le, cheerful, and ready to believe the world a very good place, as indeed it is for people who are not too unlike their neighbours to enjoy it, or too unlucky to get some of its good things, or too weak to work, fight, and love, or too clever to be as satisfied with themselves as most men are. For plain, common, everyday happiness and contentment belong to plain, average people, who do what others do and have a cheerfully good opinion of themselves. Can a man make a good fight of it if he does not believe himself to be about as good as his adversary?
It had never occurred to Marcello that he might have to fight for anything, and if some one had told him on that spring morning that he was on the very verge of a desperate struggle for existence against overwhelming odds, he would have turned his bright eyes wonderingly to the prophet of evil, asking whence danger could come, and trying to think what it might be like.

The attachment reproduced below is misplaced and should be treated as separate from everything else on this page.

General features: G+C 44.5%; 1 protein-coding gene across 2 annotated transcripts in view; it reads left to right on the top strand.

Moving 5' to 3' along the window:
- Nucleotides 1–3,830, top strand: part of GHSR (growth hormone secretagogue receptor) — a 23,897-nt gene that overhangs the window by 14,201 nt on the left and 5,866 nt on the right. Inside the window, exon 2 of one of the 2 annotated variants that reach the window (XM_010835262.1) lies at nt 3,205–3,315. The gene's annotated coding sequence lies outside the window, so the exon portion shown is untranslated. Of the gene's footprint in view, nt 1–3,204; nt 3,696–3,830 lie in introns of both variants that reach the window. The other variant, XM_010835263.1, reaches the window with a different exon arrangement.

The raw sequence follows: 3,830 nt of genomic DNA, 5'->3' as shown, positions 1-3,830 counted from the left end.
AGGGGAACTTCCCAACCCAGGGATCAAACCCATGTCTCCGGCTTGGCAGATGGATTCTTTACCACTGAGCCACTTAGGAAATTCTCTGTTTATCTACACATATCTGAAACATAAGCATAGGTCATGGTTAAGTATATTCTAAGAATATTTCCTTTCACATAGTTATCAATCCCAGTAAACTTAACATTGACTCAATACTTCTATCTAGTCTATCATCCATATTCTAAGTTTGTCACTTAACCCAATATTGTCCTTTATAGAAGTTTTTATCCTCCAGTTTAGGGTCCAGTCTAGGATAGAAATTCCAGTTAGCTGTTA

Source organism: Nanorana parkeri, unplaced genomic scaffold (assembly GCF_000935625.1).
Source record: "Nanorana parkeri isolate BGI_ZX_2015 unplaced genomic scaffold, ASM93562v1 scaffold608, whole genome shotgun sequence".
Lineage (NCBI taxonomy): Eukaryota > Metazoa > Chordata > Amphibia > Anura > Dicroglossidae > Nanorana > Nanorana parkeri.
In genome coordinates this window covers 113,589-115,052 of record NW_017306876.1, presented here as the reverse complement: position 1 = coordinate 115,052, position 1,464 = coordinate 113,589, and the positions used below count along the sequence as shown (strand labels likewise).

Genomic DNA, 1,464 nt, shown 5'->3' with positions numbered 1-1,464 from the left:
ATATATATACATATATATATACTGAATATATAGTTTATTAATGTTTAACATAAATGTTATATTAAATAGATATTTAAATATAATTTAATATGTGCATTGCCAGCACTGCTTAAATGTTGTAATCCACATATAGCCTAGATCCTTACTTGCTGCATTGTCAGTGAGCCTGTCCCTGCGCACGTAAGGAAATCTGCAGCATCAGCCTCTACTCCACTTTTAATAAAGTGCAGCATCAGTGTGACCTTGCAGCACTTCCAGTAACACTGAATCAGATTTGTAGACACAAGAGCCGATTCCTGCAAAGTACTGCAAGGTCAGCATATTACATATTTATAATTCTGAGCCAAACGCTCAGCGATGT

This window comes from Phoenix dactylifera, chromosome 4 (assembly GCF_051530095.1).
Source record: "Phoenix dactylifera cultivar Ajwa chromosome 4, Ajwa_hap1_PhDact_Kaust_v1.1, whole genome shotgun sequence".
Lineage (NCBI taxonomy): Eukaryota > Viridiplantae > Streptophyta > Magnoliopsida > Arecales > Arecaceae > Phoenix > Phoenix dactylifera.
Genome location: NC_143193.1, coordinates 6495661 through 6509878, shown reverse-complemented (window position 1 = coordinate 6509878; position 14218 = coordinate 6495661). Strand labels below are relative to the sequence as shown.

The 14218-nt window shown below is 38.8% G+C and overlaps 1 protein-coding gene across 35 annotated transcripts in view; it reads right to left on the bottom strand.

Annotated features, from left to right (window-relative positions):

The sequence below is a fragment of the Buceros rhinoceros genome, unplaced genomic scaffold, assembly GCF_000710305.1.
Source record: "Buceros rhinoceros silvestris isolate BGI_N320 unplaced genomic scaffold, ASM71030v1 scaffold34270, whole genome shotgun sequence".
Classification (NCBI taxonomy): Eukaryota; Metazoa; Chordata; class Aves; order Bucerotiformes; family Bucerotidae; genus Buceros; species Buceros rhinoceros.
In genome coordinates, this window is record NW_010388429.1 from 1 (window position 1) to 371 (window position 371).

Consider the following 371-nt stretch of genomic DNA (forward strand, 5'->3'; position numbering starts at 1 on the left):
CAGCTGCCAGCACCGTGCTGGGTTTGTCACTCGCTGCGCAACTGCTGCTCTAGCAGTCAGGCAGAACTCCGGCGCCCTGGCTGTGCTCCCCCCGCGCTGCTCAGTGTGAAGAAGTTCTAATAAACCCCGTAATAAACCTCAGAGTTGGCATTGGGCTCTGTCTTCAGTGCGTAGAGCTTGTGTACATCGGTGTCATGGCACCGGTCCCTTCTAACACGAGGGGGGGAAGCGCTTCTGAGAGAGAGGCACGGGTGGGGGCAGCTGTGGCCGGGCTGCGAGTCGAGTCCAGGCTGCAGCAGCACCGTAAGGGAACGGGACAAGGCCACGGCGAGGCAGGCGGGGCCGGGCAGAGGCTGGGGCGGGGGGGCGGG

At the first appearance of it he would have been startled into fear, too, as many
This is lesser Crawford. It is not a great work of literature. Towards the end of his career in fiction, his spirit flagged, perhaps drained by the historical research he did for his Italian histories.
But there was something I noticed about "Whosever Shall Offend" from its first page: it is as well written, in terms of prose style, as anything he wrote.
Yes, it is heavy on plot. Alas, it is not deep in character. There is incident. And there may be sentimentality.
But it is expertly done, and well told, and I won't say anything against it, other than to say that it is not great.
Accept as prose, which strikes me as no small amount of praise after all.